James Bell was appointed project director and principal investigator of the Center for Advancement in Informal Science Education (CAISE), a National Science Foundation-funded resource center for informal science education professionals based at the Association of Science and Technology Centers (ASTC) in Washington, DC. Bell has twenty-five years of experience in informal science education as a program developer, researcher, evaluator and administrator. He has held leadership positions at the Exploratorium in San Francisco and Petrosains: the Discovery Center in Kuala Lumpur, Malaysia and served as a consultant to the Harvard Smithsonian Center for Astrophysics Science Media Group and TERC in Cambridge, Massachusetts and the Children’s Museum of Pittsburgh. Bell has also recently been a visiting scholar at the University of Pittsburgh Center for Learning in Out of School Environments.
Noah Besser is the creative force behind the admittedly not-so-creatively named Noah Besser Animations. Recent works include the NCAR-Wyoming Supercomputing Center Animation for display at the National Center for Atmospheric Research’s new facility. Baseball, Steroids and Climate Change, with narration by Jerry Meehl, which was featured in Andrew C. Revkin’s Dot Earth Blog at New York Times and cited in a recent Bulletin of the American Meteorological Society report. In addition to CoCoRaHS Presents: The Water Cycle, Besser has completed many other animations in tandem with The Community Collaborative Rain Hail and Snow Network. In addition, he creates the half-hour, almost animated, stick figure storyboarded show Parker St, which garnered the Jury Award for Best TV Pilot/Special at the 2009 TriMedia Film Festival.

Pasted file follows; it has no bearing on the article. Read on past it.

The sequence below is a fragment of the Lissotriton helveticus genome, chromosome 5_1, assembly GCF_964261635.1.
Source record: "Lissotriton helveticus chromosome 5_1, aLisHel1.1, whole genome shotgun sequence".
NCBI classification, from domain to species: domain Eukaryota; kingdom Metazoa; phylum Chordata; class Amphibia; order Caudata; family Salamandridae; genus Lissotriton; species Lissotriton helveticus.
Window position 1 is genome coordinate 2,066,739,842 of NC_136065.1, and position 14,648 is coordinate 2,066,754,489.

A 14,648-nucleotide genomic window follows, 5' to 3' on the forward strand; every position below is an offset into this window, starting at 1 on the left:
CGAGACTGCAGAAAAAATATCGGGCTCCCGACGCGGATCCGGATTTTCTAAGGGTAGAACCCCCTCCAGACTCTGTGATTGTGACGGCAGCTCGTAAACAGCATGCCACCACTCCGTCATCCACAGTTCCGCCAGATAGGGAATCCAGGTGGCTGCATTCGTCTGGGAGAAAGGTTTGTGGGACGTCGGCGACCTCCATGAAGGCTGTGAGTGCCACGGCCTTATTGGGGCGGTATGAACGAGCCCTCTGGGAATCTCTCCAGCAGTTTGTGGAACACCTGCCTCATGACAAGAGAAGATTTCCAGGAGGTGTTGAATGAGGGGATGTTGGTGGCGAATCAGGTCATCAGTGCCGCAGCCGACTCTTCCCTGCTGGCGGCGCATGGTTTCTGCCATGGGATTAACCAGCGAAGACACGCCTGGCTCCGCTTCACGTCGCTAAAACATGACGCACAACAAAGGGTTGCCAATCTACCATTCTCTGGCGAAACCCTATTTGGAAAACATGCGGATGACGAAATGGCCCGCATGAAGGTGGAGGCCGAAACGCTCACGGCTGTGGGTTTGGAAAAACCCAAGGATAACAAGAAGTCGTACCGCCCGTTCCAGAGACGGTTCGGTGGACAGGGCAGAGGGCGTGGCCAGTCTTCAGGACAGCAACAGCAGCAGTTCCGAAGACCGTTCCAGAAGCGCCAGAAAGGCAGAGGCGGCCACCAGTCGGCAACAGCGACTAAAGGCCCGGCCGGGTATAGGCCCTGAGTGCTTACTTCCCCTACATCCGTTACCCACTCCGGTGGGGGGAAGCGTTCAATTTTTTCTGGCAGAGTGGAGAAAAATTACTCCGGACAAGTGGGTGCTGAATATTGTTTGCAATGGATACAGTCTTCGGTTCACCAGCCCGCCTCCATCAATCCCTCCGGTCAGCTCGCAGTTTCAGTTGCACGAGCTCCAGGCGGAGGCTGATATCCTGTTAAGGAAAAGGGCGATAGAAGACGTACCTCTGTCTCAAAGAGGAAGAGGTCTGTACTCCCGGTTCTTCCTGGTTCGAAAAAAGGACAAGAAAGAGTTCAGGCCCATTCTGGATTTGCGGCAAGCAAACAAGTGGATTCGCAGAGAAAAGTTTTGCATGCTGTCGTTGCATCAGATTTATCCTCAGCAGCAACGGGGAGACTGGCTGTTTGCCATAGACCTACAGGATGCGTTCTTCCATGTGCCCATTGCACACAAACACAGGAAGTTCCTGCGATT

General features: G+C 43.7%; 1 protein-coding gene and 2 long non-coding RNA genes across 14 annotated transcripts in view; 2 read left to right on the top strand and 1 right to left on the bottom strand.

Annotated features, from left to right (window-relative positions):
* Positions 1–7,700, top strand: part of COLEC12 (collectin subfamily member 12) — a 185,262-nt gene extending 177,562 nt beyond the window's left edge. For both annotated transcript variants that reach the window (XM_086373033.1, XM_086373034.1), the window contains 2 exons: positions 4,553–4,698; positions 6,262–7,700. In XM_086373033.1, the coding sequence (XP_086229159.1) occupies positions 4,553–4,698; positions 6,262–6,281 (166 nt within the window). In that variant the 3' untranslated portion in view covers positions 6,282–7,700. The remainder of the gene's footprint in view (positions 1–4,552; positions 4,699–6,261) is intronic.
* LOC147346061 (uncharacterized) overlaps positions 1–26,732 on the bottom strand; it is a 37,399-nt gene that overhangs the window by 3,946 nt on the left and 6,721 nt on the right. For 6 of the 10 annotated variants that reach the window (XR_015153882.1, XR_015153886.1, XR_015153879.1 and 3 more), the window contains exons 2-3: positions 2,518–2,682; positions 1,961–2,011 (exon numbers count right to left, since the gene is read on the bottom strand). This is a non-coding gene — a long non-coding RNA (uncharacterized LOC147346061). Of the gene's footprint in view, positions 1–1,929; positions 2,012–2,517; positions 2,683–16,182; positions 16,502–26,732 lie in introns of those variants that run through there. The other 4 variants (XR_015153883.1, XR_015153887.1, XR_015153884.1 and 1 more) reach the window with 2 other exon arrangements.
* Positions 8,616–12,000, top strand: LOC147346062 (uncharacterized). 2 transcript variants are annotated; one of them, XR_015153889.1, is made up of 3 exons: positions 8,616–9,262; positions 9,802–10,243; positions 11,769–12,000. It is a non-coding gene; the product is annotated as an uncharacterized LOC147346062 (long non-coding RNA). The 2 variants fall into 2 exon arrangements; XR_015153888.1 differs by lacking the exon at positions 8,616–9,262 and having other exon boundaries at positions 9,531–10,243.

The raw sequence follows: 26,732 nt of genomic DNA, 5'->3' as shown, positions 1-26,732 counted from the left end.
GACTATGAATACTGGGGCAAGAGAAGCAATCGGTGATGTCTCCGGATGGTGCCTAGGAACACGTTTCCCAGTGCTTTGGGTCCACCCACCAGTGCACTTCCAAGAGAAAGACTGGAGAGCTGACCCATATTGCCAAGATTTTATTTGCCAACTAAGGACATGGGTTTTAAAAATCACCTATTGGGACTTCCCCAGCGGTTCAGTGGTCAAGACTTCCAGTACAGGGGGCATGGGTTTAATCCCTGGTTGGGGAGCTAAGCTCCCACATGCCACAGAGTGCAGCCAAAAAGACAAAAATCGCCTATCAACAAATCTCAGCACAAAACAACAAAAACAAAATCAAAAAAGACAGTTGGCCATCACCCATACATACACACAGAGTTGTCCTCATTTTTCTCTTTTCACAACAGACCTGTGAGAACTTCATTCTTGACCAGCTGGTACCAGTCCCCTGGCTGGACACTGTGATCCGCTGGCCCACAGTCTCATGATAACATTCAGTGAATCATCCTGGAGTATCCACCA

John Bredar is a three-time Emmy Award winner and Peabody Award winner. A documentary filmmaker, author and senior executive producer of the National Geographic Specials, he wrote and produced his first film for National Geographic in 1989. Since then he has written, produced and directed 25 more, ranging from historical subjects to films about the natural world. In 2009, he developed and executive produced National Geographic Television’s first fully scripted drama, Darwin’s Darkest Hour which took a very personal look at the evolution of evolution. His first book, The President’s Photographer was published in November of 2010. Companion to the National Geographic Special by the same title, it follows the life of President Obama’s photographer while revealing the history of previous chief White House photographers going back to JFK. Bredar lives in Washington, D.C. with his wife and two children where he is taxed but not represented in the United States Congress.
Merit Jensen Carr is the founder of Merit Motion Pictures and the executive producer of all shows produced by the company. She has been involved in the television industry for more than 20 years and, and under her leadership, MMP has produced and executive produced a wide slate of international award-winning documentary programs, series and theatrical films. Career highlights include executive producing the 65-part Gemini award-winning series Recreating Eden, which is now broadcast around the world; One Ocean and One Ocean Interactive, a 4-part series and interactive website about the life of the ocean co-produced with the CBC’s The Nature of Things and National Geographic International; and the debut of her theatrical film TuTuMUCH, a feature documentary about young ballet dancers co-produced with the International Emmy Award winner Vonnie Von Helmolt.